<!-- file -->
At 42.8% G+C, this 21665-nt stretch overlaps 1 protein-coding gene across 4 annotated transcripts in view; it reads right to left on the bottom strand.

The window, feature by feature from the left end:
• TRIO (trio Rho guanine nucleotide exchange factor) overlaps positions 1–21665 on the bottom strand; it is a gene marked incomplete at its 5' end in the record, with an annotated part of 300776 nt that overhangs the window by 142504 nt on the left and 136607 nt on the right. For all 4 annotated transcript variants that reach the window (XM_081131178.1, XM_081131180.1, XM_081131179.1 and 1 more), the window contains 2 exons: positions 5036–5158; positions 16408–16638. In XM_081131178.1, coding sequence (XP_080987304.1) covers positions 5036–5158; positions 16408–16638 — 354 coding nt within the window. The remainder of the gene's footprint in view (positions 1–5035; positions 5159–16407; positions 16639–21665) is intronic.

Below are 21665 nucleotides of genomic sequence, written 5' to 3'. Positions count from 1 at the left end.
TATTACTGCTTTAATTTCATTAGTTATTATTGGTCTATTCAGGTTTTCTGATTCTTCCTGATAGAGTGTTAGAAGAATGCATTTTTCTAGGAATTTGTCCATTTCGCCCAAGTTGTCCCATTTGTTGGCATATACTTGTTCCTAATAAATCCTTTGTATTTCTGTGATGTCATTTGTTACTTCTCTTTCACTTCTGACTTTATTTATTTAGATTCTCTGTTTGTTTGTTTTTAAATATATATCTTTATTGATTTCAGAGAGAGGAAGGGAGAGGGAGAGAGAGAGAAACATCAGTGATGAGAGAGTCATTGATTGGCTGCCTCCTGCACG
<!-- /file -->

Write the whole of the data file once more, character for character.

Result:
At 42.8% G+C, this 21665-nt stretch overlaps 1 protein-coding gene across 4 annotated transcripts in view; it reads right to left on the bottom strand.

The window, feature by feature from the left end:
• TRIO (trio Rho guanine nucleotide exchange factor) overlaps positions 1–21665 on the bottom strand; it is a gene marked incomplete at its 5' end in the record, with an annotated part of 300776 nt that overhangs the window by 142504 nt on the left and 136607 nt on the right. For all 4 annotated transcript variants that reach the window (XM_081131178.1, XM_081131180.1, XM_081131179.1 and 1 more), the window contains 2 exons: positions 5036–5158; positions 16408–16638. In XM_081131178.1, coding sequence (XP_080987304.1) covers positions 5036–5158; positions 16408–16638 — 354 coding nt within the window. The remainder of the gene's footprint in view (positions 1–5035; positions 5159–16407; positions 16639–21665) is intronic.

Below are 21665 nucleotides of genomic sequence, written 5' to 3'. Positions count from 1 at the left end.
TATTACTGCTTTAATTTCATTAGTTATTATTGGTCTATTCAGGTTTTCTGATTCTTCCTGATAGAGTGTTAGAAGAATGCATTTTTCTAGGAATTTGTCCATTTCGCCCAAGTTGTCCCATTTGTTGGCATATACTTGTTCCTAATAAATCCTTTGTATTTCTGTGATGTCATTTGTTACTTCTCTTTCACTTCTGACTTTATTTATTTAGATTCTCTGTTTGTTTGTTTTTAAATATATATCTTTATTGATTTCAGAGAGAGGAAGGGAGAGGGAGAGAGAGAGAAACATCAGTGATGAGAGAGTCATTGATTGGCTGCCTCCTGCACG